The Health Department has assisted neighborhoods that are located in a food desert by offering a virtual supermarket; however I would believe that a large demand would equal a large food distributor rushing to meet the neighborhoods’ needs. Not having access to healthy food can be a contributing factor to being both obese and having a low life expectancy, yet we must factor in a neighborhood’s walkabilty, crime, and other influences. Baltimore’s neighborhoods have a rich interwoven history. Many people fought for everyone to have a quality of life no matter their income or race; and one characteristic of quality of life is equal access to food.
Is your neighborhood located in a food desert? @Phillip Westry tells us about the innovative grocery store, Apples and Oranges http://talktostambrose.wordpress.com/2013/08/30/food-is-a-right-not-a-privilege/
By Phillip Westry
Researchers at Johns Hopkins Center of a Livable Future define a food desert as an area where the distance to a supermarket is more than ¼ mile, the median household income is at or below 185% of the Federal Poverty Level, and over 40% of households have no vehicle available.
All of the statistics aside, living in a food desert is not only inconvenient, but it can be bad for your health. In food deserts the most convenient foods come from fast food establishments and convenience stores. Studies have shown that people who live in food deserts have increased accessibility to low quality, high-fat foods. In Baltimore City food deserts, it’s easier to get Chinese food, fried chicken, a handle of gin or potato chips than it is to get an apple, orange, low-fat milk or kale. In Baltimore City, 68% of the population is either overweight or obese, and nearly 36% of the population has high blood pressure.
East Baltimore Midway is no longer considered a food desert with the opening of Apples and Oranges Fresh Market in March. Owners Erich and his wife Michele Speaks-March, have deep roots in East Baltimore. Erich March is the Vice President of March Funeral Homes, which has served the community for more than 50 years. The couple decided that East Baltimore needed a place to buy health food. In an interview with WBAL Erich March explained, “The community has been crying for a supermarket. I went to the big supermarket chains, and they weren’t interested in coming into our community, so we decided if anybody’s going to do it, we have to do it ourselves.” Apples & Oranges Market is a 4,800-square-foot, supermarket located between the Oliver and Darley Park neighborhoods at the corner of East North Avenue and Broadway.
In March 2010, the Baltimore City Health Department launched its Virtual Supermarket Project. The program allows residents living in and around East Baltimore and the Washington Village neighborhood the ability to order groceries from local retailers online. Resident can use free computers at the Enoch Pratt Free Library System to shop for grocery on Santoni’s Supermarket.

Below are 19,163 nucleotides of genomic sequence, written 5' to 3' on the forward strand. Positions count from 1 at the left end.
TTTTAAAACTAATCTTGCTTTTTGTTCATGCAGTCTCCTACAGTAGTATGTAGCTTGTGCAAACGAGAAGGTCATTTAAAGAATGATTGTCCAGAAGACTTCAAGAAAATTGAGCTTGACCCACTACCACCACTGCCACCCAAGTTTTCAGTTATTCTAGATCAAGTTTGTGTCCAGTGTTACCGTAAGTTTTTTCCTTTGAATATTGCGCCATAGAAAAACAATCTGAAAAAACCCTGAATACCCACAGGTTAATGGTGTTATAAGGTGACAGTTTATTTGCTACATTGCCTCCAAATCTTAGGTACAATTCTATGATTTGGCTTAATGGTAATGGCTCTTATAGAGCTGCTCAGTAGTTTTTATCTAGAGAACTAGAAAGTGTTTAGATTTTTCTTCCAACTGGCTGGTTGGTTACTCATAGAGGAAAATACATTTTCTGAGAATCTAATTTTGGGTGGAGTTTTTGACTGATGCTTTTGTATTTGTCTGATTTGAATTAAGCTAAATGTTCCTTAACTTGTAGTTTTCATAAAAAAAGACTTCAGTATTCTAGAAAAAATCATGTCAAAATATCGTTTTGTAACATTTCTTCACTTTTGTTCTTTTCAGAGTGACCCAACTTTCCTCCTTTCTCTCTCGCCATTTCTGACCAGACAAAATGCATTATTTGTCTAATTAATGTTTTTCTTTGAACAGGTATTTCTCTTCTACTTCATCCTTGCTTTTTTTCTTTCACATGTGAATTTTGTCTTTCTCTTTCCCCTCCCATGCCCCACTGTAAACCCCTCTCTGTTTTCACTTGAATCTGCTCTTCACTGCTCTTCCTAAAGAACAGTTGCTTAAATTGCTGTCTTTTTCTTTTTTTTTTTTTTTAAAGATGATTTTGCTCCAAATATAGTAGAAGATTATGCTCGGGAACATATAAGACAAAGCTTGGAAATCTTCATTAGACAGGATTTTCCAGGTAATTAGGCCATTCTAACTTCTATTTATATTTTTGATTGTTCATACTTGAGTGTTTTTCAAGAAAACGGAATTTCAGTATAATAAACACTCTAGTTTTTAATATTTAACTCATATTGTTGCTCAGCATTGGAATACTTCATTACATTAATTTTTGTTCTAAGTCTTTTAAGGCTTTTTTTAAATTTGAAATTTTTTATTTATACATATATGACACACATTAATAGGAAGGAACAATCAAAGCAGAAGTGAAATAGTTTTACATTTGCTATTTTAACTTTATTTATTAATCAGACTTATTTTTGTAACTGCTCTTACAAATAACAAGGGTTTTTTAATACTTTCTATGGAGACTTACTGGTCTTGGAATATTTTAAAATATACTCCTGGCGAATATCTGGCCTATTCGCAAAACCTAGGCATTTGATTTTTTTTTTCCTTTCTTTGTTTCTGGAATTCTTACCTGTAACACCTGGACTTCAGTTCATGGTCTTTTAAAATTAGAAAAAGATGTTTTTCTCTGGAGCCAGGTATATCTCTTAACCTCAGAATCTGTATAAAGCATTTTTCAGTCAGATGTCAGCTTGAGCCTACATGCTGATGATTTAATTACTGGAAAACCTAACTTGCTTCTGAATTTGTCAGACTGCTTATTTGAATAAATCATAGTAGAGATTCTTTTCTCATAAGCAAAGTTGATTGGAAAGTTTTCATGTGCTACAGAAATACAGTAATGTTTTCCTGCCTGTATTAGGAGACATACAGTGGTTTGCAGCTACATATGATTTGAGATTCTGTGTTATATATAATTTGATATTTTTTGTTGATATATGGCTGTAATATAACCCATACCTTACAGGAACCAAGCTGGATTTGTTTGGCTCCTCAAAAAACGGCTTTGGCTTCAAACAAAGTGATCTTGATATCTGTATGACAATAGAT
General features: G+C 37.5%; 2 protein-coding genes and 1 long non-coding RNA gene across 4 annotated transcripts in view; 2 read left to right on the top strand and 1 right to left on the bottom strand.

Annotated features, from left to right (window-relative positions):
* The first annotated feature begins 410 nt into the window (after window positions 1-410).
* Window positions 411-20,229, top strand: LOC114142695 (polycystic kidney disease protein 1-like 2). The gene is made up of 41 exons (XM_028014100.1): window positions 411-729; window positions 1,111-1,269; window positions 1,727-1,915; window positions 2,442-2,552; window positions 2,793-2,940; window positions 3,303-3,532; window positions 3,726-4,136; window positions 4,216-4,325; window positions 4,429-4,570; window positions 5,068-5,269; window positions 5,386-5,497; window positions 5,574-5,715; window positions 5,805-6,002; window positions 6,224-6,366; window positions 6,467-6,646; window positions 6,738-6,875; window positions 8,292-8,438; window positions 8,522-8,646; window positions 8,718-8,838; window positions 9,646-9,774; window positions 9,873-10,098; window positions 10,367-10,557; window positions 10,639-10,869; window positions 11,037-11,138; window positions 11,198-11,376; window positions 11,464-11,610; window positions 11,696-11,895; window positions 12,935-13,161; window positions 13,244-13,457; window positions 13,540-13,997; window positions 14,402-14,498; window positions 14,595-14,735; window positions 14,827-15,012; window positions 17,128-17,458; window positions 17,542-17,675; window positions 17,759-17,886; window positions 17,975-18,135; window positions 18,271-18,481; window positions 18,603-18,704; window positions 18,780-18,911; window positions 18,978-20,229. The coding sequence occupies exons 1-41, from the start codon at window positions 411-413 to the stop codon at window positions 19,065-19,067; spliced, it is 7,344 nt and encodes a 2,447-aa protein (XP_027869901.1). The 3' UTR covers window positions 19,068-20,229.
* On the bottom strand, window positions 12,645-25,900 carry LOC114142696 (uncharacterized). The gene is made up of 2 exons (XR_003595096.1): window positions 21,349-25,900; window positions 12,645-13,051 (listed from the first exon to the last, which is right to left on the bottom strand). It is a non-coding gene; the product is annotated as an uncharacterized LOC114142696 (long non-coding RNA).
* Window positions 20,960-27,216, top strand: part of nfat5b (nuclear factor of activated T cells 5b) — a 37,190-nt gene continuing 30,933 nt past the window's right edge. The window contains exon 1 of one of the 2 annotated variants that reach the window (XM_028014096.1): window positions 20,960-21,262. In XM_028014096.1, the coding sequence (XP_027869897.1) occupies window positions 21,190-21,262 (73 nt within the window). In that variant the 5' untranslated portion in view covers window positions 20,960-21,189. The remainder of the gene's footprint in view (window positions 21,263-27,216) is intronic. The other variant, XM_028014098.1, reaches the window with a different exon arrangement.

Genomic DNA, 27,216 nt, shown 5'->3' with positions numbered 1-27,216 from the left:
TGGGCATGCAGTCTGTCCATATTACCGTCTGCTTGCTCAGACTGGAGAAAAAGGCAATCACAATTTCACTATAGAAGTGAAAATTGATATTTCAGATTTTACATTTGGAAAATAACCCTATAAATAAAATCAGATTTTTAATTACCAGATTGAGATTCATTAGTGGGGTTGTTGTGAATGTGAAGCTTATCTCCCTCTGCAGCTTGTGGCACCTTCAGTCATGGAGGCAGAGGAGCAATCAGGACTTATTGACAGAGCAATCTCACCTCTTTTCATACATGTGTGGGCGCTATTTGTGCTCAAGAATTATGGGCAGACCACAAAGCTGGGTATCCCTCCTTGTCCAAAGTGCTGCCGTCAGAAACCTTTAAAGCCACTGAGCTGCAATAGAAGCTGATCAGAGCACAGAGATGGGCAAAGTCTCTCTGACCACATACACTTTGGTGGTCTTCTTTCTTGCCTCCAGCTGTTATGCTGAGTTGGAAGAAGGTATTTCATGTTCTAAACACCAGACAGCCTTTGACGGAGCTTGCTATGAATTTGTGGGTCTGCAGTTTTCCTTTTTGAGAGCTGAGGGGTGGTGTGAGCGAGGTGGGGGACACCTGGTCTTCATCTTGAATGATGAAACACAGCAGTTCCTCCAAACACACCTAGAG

For more information about the Virtual Supermarket Program:
Check the Map to see if you live in a food desert:
Driving down Greenmount Avenue to the Baltimore Montessori School, a sweet little 4 year old exclaimed gleefully, “O goody, we get to see the broken houses.”
Hidden behind those broken houses are community groups who have kept the faith with their neighborhoods and private and nonprofit developers who have steadily resurrected those broken houses, one at a time. Telesis, People’s Homesteading, St. Ambrose Housing Aid Center, Harbor Development, AHC, and individual homesteaders trying to hold on to their vision of a home for themselves and their loved ones.
Next year, St. Ambrose will hit the 500 mark – 500 vacant, foreclosed properties turned into lovely family homes, The City has joined with us to make our efforts more visible by tackling the issue of 16,000 vacant properties that overwhelm the efforts of community partners like HUD, MICA, Hopkins and University of Baltimore.
Echoing a quote from an editorial in this morning’s Sun, ”….That’s why last week’s announcement by the Rawlings-Blake administration of a major push forward in the Vacants to Value program is like a fresh breeze on a smoggy summer day. It demonstrates that when it comes to the issue of vacant homes, city leaders “get it.” They realize that the piecemeal, glacially slow approach of recent years, whereby a few hundred derelict houses are demolished annually, simply isn’t good enough for a city in a hurry to take its rightful place among the leaders in the nation’s ongoing urban renaissance.” To read more - http://www.baltimoresun.com/news/opinion/editorial/bs-ed-vacant-houses-20130822,0,5392477.story.